ENCOURAGING INDIVIDUAL MUSICIANS
One of the most wonderful things about the world of music is
that there are limitless ways in which one can “be” a
musician. We each have a contribution we can make to the musical
discourse, and an important part of your work as a student is to
explore and envision what your path in music can be. Flute study at
Memorial can be part of many diverse life paths.
I feel that my job as a teacher is to inspire you to reach beyond what you thought was possible, to work harder than you thought you could, and to achieve your very best. Since each student is unique, I try to maintain flexibilty in my teaching approach so that each individual is both challenged and supported. A common goal I have with all my students, however, is to help them learn how to teach themselves by encouraging close observation, active curiosity and creative problem solving. In lessons students are just as likely to find me asking them questions and soliciting their observations as offering suggestions.
CRAFT AND ART - OR, A FLUTE LESSON
I often tell my students that they must develop both the craft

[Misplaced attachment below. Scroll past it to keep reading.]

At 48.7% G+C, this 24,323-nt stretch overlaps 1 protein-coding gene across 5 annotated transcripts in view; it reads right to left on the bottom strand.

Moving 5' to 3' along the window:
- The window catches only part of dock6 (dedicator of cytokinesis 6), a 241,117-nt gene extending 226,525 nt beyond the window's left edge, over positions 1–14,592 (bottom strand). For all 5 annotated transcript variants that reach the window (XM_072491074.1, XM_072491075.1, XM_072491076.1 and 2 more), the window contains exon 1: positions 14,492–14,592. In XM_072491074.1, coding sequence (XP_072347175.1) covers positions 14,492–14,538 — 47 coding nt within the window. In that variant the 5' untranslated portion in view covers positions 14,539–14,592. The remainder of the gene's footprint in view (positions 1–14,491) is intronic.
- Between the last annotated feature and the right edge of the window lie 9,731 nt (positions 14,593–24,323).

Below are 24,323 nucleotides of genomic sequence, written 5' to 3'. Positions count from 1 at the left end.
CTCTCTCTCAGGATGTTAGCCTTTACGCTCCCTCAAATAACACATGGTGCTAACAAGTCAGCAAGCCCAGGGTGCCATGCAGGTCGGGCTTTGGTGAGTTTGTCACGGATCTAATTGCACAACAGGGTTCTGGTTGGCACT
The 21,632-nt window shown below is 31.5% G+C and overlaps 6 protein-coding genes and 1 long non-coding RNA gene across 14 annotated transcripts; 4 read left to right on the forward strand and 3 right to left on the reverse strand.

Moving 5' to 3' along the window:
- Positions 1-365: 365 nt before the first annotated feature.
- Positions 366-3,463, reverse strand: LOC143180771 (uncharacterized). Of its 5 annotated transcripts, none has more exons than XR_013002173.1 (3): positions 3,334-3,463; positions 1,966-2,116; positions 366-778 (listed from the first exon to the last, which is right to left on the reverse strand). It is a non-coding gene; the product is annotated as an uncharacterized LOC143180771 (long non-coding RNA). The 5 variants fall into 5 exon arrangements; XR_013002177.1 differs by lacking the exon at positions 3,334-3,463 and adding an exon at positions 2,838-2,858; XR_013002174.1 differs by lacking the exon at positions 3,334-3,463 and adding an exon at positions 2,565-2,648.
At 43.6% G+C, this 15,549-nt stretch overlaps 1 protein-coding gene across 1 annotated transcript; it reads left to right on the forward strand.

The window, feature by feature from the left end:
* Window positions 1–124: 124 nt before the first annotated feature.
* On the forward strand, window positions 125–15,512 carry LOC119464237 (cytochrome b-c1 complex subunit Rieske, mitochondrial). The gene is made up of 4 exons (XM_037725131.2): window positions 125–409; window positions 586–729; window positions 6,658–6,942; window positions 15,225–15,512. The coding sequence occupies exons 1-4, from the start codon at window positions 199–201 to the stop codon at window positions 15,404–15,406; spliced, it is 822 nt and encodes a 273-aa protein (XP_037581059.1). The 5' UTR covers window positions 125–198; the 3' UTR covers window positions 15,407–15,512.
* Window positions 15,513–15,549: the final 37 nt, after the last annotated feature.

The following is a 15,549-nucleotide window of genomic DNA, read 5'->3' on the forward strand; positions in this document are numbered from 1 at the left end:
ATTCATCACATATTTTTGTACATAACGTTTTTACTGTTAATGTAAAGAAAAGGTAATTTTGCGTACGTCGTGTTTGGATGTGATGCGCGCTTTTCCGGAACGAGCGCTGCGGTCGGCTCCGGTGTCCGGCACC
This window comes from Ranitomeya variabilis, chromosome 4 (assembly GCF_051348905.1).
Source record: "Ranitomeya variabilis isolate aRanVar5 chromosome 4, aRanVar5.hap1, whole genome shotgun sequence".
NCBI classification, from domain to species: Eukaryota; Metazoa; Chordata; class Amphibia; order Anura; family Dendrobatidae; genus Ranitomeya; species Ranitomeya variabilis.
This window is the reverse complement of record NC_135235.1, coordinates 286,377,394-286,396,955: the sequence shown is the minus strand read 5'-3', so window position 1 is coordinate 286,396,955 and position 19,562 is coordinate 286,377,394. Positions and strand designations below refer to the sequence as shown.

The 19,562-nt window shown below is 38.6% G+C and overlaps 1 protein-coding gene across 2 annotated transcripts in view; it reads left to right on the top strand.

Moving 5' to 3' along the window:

of being a flutist and the art of being a musician. Like a fine
woodworker, a flutist must have a very well developed set of tools
with which to work in order to shape into beautiful phrases what
is, after all, just a vibrating column of air. These tools include:
efficient breathing; resonant, flexible sound; gorgeous vibrato;
vibrant tone colours; excellent pitch discernment and control;
assured finger facility; facile articulation; healthy physical
alignment. Lessons emphasize the development of these tools through
a healthy diet of exercises and etudes.
In addition, flutists develop the art of fine musicianship by studying a broad range of repertoire (including orchestral excerpts, piccolo works, and early music) suitable to their current level of development and degree/career goals, by listening to live concerts and CDs, and by participating in large and small ensembles.
The studio meets weekly in a masterclass setting in which flutists perform for each other and get feedback from their peers and instructor. Sometimes masterclasses focus on a particular topic or issue and take the form of a seminar in which all participate.
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